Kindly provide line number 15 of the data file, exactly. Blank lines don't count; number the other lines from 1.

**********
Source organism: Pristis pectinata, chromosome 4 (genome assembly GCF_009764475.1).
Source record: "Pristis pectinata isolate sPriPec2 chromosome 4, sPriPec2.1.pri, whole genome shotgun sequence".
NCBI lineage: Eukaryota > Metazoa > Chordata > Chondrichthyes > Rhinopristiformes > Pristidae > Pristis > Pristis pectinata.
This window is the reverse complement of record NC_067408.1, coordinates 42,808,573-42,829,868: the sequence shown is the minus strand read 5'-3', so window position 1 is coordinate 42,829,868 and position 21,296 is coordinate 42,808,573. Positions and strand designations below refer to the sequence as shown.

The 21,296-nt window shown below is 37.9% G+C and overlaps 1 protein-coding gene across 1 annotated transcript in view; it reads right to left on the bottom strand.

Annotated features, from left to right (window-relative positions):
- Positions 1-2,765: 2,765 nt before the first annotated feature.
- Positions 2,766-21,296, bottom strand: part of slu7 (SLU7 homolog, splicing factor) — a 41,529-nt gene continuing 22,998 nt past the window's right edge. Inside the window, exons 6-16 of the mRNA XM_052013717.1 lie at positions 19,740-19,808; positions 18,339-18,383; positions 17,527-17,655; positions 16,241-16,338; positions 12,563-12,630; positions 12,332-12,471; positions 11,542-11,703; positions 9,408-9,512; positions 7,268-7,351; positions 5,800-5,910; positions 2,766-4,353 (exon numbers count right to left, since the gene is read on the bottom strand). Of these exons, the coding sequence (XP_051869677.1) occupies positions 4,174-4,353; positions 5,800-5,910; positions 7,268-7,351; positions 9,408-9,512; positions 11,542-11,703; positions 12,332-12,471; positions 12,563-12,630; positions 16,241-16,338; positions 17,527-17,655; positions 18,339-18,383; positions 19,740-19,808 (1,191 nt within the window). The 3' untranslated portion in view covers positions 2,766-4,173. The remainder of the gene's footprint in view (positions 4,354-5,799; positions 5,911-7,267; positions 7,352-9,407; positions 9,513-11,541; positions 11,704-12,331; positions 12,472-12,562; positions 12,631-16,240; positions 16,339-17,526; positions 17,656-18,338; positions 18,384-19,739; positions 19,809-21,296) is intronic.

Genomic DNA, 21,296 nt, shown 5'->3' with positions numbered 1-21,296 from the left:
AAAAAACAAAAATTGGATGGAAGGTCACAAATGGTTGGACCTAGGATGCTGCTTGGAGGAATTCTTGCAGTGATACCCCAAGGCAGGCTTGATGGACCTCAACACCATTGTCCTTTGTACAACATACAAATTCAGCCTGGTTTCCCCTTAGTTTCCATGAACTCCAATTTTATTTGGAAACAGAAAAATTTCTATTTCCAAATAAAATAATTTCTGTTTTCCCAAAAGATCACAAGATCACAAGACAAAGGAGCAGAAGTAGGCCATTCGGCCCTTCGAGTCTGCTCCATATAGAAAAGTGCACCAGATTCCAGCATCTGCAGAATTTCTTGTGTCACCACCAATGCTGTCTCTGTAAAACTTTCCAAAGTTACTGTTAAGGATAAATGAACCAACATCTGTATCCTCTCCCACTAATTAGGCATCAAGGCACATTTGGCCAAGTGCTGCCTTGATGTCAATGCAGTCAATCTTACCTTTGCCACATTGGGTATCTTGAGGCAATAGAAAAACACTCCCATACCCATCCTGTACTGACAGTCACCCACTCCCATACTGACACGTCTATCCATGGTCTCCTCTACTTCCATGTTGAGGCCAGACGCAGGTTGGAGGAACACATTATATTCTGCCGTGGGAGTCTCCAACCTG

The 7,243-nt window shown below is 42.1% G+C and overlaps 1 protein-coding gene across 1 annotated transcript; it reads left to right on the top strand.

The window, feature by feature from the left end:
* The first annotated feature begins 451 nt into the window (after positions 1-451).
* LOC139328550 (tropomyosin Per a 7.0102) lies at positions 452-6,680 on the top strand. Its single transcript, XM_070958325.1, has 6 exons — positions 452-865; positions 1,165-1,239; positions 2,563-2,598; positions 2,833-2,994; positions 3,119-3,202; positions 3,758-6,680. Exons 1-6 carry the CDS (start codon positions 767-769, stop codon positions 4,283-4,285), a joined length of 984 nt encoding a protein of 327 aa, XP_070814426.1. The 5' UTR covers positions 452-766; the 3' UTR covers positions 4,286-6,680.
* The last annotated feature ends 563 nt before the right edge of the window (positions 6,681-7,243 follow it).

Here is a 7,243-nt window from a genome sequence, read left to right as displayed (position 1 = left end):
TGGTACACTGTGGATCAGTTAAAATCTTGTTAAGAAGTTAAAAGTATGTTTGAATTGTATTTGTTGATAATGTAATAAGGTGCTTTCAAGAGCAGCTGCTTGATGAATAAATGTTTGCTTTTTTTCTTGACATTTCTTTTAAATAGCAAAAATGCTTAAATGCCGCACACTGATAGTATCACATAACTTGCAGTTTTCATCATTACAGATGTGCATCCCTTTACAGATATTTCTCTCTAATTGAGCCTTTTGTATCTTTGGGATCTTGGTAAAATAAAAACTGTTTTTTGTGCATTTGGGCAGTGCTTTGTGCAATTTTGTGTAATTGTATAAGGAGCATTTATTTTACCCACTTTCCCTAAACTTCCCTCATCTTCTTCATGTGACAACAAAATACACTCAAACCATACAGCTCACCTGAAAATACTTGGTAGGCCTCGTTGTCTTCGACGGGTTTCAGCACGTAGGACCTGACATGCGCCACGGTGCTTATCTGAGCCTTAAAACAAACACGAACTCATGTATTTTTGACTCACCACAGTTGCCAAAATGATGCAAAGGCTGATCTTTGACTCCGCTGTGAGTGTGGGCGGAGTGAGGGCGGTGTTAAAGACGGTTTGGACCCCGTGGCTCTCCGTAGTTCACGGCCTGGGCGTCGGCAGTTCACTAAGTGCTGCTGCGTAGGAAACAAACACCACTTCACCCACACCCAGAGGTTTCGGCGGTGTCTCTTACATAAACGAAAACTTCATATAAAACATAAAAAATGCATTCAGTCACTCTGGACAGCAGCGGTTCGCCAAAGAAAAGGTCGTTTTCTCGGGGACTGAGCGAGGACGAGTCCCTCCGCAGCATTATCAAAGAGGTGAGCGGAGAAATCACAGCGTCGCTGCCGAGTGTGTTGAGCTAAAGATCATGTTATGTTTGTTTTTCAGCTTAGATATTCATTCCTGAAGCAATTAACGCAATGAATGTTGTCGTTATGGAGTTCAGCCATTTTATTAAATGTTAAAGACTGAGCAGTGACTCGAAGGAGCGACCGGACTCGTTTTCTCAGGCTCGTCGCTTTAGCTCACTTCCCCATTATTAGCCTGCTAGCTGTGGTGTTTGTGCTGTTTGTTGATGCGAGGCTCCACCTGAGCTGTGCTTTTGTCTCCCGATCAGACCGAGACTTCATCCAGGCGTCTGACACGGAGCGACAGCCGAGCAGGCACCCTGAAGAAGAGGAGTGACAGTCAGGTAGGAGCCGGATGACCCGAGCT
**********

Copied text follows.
* The last annotated feature ends 563 nt before the right edge of the window (positions 6,681-7,243 follow it).